I can’t put that squarely on the movie because, ultimately, that’s just how it comes across to me. Still though, I don’t think it’s undeniable that the movie has a rough quality — and I don’t mean that in a good way — stemming from a feeling of being an amateur production.
“The Attic Expeditions” wants to be this head-spinning mix of supernatural and psychological with amazing visuals, but it never translates on screen. Any of it. The supernatural aspect feels particularly out of place — and makes the idea that this movie came from a “Witchcraft” script more believable — and never blended well with the psychological. Instead it’s as if two entirely different movies were edited together; making a seemingly straight-forward movie become a convoluted mess. It’s made even worse by the perpetually shifting timeline. It not only jumps forwards and backwards — hell, I think there’s even a flash side-ways — but scenes are replayed or they take place on an alternate timeline.
That constant fluctuation creates a conflict with the movie’s logic about whether or not what is occurring is supernatural or psychological. Of course the excuse will be that the movie isn’t suppose to make sense because everything is happening within the mind of the protagonist. Which is bullshit. The movie doesn’t make sense because the movie doesn’t even know what story it wants to tell — it’s why it feels like it is merely emulating “Jacob’s Ladder” without thought. “The Attic Expeditions” doesn’t have depth and it doesn’t have reason, which is why it feels so shallow and that everything is happening just because. An attempt to make up for this lack of direction resulted in everything being thrown into the mix, hoping that something good will come out of it.
Not to mention the movie needed to be carried largely by it’s main character since it’s ultimately a character piece, and Andras Jones as Trevor Blackburn couldn’t have been a worse choice. Every line and every scene is given a flat, dry, emotionless, monotone delivery. And with each moment that we spend with Andreas, the movie becomes more boring and is almost painful to sit through.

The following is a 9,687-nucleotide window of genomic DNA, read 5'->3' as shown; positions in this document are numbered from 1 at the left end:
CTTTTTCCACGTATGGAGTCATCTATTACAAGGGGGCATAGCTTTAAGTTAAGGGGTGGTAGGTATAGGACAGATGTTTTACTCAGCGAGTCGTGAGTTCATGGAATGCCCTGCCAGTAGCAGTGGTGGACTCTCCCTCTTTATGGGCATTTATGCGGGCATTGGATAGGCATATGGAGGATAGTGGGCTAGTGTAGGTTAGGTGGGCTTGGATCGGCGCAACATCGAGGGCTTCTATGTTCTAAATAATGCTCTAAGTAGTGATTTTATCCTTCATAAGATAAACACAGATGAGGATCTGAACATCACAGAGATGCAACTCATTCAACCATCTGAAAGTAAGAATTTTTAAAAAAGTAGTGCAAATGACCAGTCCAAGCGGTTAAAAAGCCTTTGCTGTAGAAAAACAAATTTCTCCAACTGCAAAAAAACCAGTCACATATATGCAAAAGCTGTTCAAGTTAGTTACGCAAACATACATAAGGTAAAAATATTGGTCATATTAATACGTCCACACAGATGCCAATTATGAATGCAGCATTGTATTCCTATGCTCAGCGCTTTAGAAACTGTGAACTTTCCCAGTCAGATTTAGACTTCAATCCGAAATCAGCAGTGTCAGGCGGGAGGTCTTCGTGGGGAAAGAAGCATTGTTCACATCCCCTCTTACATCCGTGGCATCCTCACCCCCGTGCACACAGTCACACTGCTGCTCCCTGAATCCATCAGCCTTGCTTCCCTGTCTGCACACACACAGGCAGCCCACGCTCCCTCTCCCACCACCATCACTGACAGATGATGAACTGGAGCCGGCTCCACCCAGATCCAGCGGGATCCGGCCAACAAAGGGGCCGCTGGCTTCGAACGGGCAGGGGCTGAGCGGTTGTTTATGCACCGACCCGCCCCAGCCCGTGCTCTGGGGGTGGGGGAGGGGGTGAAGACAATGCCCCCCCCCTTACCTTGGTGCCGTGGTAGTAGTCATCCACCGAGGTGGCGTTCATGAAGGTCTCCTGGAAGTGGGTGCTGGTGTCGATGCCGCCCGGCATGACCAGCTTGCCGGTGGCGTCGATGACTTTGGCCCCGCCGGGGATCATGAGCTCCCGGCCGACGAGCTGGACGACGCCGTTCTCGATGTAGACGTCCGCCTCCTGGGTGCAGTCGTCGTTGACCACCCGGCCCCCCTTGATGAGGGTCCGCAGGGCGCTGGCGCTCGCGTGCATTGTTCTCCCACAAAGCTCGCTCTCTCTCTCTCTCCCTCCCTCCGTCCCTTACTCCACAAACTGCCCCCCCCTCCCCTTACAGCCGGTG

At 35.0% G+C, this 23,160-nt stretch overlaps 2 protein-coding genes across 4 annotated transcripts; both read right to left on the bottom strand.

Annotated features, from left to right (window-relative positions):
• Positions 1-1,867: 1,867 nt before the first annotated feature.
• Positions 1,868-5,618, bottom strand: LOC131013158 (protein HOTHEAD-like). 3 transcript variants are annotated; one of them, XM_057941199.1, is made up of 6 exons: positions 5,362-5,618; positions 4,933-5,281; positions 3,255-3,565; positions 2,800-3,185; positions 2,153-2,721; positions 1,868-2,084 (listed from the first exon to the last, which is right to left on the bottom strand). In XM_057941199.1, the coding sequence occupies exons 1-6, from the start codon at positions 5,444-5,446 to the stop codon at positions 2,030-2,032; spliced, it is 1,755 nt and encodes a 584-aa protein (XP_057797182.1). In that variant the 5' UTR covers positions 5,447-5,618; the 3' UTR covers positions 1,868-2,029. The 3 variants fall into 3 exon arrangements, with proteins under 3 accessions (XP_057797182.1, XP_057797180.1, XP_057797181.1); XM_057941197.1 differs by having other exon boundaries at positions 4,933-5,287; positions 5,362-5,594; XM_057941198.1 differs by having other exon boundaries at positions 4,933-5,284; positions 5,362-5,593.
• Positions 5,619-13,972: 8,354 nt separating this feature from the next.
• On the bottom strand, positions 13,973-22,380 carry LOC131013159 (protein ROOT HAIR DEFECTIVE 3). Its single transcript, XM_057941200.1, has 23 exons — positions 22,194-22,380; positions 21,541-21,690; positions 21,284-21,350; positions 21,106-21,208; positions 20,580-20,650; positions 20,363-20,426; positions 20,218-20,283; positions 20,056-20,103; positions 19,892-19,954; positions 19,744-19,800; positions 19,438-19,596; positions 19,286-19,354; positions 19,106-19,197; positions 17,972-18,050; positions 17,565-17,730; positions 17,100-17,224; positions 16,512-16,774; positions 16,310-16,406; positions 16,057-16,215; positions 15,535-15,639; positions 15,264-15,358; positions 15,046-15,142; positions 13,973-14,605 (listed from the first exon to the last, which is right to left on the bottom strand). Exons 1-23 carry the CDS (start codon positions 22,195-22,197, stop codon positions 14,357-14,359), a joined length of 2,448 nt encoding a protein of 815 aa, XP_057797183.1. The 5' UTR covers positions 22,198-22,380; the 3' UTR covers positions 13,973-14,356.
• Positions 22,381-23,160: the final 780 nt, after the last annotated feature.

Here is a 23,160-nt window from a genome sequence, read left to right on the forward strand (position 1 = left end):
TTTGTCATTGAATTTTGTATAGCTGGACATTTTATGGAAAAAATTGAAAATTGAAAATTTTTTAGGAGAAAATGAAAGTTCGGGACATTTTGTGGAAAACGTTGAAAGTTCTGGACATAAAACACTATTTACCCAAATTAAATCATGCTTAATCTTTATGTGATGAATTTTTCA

I don’t know any other way to put or how to say it eloquently but “The Attic Expeditions” is just dumb. The story is very simple: a doctor uses a patient for his own means. Somewhere during pre-production, it was decided that this movie needed to be more than what it was and so a bunch of garbage was thrown in. The movie wanted to be “surreal”; have the story told through underlying layers. The problem is that no one understood that for something like that to work, there needs to be context and the imagery needs to have a purpose. Then there’s the conflict between the supernatural and psychological elements that creates plotholes throughout the movie since it changes character motivation and development — this also comes from the irregular timeline. The whole thing is just a convoluted mess. There are a few little moments — like the scenes between Jeffrey Combs and Ted Raimi — but nothing that can save the movie or offer any redeeming qualities.
In fact, I recommend watching “The Ugly” instead. “The Ugly” is the kind of movie that “The Attic Expeditions” wants to be, except for the fact that “The Ugly” is a competent mix of genres with its own identity and is damn good. “The Attic Expeditions” is…eh, just fuck this movie.